E-commerce: As seen on TV

Fancy that stylish dress a character wore on your favourite show? It's just a mouse click away.

After watching the première episode of Gossip Girl — a teen-oriented drama set in a snooty private school on Manhattan’s Upper East Side — 15-year-old Anna Blackwell and her friends were almost as interested in what the stars were wearing as they were in the show’s plot line. So, while sitting in their respective homes, they got on their computers to check out the Gossip Girl section of the CW Network website ( and, through the messaging network Facebook, started discussing what they had seen. “Look at that cute dress — that’s so hot,” Anna, a Grade 10 student at Mentor College in Mississauga, Ont., tells Kavita Mahil, also 15, as she looks at a gold sequined Tory Burch tunic dress featured in the Style section of the Gossip Girl site.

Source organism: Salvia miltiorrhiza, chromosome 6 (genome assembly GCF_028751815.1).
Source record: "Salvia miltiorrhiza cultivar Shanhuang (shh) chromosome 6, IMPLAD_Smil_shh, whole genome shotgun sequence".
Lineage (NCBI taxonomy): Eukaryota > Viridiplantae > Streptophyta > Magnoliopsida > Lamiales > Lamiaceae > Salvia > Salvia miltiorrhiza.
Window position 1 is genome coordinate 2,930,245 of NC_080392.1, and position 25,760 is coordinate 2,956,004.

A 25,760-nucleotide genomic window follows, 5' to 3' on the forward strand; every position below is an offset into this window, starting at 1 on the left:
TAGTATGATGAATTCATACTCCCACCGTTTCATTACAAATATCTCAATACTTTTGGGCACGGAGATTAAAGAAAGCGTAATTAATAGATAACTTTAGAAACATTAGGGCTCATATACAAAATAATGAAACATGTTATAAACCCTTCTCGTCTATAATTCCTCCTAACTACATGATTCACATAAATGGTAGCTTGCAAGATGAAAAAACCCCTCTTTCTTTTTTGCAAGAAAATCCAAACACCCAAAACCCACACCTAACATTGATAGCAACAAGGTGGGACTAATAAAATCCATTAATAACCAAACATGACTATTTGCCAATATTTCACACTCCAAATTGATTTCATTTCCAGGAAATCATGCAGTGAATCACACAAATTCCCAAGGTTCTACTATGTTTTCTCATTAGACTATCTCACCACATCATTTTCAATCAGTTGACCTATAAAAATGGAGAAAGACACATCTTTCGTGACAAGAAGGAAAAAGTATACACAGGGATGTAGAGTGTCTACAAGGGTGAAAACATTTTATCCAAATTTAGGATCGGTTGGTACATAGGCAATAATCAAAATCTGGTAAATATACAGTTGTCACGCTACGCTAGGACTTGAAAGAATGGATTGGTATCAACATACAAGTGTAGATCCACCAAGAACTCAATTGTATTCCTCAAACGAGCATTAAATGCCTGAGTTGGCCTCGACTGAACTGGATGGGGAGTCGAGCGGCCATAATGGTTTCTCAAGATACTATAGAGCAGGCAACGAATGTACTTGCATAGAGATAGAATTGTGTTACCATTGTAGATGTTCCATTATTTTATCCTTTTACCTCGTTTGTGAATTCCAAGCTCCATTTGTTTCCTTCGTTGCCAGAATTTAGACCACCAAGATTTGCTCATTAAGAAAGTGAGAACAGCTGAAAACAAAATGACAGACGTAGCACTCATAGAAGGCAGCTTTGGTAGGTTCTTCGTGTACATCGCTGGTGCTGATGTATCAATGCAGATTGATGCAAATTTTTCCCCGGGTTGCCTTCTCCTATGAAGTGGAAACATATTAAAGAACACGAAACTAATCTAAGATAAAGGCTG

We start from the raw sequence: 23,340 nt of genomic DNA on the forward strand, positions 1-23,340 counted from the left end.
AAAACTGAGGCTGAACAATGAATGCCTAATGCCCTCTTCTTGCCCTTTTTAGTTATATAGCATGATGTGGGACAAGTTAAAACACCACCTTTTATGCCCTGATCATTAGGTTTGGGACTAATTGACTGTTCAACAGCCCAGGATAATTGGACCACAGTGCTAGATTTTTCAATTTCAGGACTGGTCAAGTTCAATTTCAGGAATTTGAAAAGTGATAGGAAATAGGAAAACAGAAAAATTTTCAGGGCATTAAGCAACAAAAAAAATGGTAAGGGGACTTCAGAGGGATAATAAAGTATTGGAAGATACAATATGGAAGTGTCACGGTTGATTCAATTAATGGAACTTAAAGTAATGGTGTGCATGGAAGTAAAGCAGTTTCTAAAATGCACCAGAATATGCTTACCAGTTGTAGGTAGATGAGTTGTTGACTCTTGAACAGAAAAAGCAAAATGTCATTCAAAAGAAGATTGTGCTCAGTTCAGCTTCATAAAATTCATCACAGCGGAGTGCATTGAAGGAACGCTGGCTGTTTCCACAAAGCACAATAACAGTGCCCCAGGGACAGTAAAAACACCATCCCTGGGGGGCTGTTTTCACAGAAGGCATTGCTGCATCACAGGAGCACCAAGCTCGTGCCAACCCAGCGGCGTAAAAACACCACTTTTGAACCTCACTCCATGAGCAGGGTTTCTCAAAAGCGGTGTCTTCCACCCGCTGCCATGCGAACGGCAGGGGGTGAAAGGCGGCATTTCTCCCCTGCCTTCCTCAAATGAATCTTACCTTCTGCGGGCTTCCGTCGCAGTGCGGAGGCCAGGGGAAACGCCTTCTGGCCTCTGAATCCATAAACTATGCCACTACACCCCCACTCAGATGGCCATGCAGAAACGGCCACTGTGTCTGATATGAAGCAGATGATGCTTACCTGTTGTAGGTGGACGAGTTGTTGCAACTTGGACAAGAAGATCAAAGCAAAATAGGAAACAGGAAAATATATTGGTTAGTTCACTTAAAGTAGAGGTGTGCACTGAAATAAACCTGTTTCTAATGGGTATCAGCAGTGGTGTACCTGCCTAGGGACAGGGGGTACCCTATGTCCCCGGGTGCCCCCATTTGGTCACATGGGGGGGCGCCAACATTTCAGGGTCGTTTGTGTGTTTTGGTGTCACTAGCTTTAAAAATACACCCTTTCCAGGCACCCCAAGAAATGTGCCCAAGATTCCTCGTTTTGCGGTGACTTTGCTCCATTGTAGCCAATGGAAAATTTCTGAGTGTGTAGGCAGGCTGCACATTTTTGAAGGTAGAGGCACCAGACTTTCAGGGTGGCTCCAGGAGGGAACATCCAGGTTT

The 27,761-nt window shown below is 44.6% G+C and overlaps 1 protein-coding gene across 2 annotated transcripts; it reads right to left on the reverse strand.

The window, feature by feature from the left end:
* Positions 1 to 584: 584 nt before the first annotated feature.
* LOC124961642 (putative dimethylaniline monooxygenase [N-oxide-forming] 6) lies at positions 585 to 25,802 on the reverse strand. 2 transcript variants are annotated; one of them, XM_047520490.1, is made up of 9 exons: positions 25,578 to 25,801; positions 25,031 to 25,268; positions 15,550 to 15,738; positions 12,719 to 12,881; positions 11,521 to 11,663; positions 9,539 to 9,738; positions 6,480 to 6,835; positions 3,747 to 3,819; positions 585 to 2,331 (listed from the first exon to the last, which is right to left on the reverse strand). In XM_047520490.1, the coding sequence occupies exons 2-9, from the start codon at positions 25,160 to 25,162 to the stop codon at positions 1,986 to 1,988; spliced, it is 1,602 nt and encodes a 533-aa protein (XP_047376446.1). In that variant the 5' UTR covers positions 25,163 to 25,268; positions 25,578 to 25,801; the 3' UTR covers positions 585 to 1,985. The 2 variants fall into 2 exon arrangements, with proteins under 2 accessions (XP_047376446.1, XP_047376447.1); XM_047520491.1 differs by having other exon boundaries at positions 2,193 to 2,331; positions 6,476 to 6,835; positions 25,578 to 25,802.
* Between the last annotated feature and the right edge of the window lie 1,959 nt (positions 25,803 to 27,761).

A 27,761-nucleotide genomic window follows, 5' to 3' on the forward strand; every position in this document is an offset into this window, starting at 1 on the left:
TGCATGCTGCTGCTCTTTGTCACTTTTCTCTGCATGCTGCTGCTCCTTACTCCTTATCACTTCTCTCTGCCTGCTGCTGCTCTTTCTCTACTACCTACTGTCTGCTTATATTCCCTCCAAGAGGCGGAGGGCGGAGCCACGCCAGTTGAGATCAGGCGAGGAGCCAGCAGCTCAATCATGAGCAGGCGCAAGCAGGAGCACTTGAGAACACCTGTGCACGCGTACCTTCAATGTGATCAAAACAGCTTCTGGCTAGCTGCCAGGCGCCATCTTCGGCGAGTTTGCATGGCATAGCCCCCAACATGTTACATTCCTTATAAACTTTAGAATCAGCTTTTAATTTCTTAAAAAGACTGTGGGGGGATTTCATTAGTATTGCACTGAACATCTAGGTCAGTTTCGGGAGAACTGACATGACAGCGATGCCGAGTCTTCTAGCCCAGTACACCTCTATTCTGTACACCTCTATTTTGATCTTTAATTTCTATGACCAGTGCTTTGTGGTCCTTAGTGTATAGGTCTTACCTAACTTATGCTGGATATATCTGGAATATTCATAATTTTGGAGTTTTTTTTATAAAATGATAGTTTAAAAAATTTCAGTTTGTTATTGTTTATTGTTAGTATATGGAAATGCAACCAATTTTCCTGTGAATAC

But, at US$450, the designer dress is a non-starter as an Internet purchase. So Anna sets her sights a little lower, picking out a pair of ballet flats after being directed to the London Sole site, based in Santa Monica, Calif. Priced at US$125, the black nubuck flats would go perfectly with her school uniform kilt. But what’s even more appealing is that the same make of shoes was worn by her favourite character in Gossip Girl, a tall willowy blond with the improbable name of Serena van der Woodsen. Add to that the fact that they’re a relatively obscure brand, which gives them some fashion cachet in her social circle. Kavita, for her part, is more interested in the casual, lower-priced tops and jewelry featured on the site, and wishes there were more of these kinds of products, rather than merchandise like jeans, “which can be hard to buy without trying on.”